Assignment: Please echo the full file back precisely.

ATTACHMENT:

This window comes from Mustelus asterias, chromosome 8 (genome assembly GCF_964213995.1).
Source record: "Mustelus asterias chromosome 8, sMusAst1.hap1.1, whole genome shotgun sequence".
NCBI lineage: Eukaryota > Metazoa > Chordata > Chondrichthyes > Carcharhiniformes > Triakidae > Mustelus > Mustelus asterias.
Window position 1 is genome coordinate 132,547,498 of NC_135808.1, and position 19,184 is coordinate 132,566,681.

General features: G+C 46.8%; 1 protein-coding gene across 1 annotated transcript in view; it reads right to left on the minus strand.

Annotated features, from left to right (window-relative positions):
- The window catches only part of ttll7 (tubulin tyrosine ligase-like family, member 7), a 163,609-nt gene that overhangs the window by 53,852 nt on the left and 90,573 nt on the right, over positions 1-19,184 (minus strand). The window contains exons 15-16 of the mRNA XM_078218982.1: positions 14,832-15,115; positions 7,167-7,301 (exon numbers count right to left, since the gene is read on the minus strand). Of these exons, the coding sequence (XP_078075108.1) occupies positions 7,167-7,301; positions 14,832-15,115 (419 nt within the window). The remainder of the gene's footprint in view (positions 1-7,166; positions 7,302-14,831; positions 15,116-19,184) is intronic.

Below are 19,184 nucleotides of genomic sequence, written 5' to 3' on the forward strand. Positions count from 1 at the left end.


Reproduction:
This window comes from Mustelus asterias, chromosome 8 (genome assembly GCF_964213995.1).
Source record: "Mustelus asterias chromosome 8, sMusAst1.hap1.1, whole genome shotgun sequence".
NCBI lineage: Eukaryota > Metazoa > Chordata > Chondrichthyes > Carcharhiniformes > Triakidae > Mustelus > Mustelus asterias.
Window position 1 is genome coordinate 132,547,498 of NC_135808.1, and position 19,184 is coordinate 132,566,681.

General features: G+C 46.8%; 1 protein-coding gene across 1 annotated transcript in view; it reads right to left on the minus strand.

Annotated features, from left to right (window-relative positions):
- The window catches only part of ttll7 (tubulin tyrosine ligase-like family, member 7), a 163,609-nt gene that overhangs the window by 53,852 nt on the left and 90,573 nt on the right, over positions 1-19,184 (minus strand). The window contains exons 15-16 of the mRNA XM_078218982.1: positions 14,832-15,115; positions 7,167-7,301 (exon numbers count right to left, since the gene is read on the minus strand). Of these exons, the coding sequence (XP_078075108.1) occupies positions 7,167-7,301; positions 14,832-15,115 (419 nt within the window). The remainder of the gene's footprint in view (positions 1-7,166; positions 7,302-14,831; positions 15,116-19,184) is intronic.

Below are 19,184 nucleotides of genomic sequence, written 5' to 3' on the forward strand. Positions count from 1 at the left end.